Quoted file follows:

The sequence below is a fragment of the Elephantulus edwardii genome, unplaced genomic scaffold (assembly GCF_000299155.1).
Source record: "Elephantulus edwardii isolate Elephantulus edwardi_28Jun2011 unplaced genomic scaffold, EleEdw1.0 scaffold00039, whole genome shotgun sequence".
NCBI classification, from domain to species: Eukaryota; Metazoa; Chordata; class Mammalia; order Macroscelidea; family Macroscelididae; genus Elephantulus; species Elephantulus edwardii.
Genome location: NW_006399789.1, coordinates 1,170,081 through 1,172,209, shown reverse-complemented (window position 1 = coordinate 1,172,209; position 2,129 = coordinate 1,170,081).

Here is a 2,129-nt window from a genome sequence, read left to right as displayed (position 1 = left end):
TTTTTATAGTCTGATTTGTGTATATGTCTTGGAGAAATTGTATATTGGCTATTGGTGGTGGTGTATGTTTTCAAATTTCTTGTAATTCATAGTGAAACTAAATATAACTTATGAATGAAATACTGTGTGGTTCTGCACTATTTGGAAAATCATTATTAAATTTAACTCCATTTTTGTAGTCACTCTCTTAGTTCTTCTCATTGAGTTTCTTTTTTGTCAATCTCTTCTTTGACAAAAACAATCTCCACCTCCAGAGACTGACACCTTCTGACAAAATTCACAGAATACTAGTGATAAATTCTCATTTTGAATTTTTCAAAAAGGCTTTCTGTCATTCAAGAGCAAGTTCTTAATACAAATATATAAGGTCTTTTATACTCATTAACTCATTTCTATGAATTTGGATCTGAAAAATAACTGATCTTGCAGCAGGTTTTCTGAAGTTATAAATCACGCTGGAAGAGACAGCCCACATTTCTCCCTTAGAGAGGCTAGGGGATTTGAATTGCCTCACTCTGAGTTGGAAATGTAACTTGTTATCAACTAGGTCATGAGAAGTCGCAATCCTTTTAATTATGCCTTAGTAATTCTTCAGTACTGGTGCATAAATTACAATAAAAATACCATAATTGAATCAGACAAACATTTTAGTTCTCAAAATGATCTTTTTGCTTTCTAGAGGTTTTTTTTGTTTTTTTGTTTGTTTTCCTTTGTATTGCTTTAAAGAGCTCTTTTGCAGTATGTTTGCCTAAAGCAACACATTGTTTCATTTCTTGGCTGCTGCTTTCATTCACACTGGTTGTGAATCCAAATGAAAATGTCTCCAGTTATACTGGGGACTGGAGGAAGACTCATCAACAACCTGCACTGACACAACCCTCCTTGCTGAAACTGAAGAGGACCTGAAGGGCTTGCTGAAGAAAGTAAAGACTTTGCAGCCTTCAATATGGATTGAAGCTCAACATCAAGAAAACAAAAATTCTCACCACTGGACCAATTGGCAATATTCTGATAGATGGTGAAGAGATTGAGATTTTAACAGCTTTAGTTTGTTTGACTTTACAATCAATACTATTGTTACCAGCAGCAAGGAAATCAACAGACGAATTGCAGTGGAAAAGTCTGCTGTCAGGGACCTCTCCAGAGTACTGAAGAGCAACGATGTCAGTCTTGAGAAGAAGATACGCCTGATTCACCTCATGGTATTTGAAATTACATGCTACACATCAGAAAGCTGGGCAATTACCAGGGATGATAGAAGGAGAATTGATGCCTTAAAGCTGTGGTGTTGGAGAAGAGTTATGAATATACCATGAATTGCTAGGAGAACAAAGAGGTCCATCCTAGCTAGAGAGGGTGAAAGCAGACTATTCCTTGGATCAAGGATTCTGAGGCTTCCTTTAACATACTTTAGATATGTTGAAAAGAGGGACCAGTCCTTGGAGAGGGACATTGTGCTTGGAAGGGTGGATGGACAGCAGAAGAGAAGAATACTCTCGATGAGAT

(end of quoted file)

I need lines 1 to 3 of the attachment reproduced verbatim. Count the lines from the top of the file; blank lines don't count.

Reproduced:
The sequence below is a fragment of the Elephantulus edwardii genome, unplaced genomic scaffold (assembly GCF_000299155.1).
Source record: "Elephantulus edwardii isolate Elephantulus edwardi_28Jun2011 unplaced genomic scaffold, EleEdw1.0 scaffold00039, whole genome shotgun sequence".
NCBI classification, from domain to species: Eukaryota; Metazoa; Chordata; class Mammalia; order Macroscelidea; family Macroscelididae; genus Elephantulus; species Elephantulus edwardii.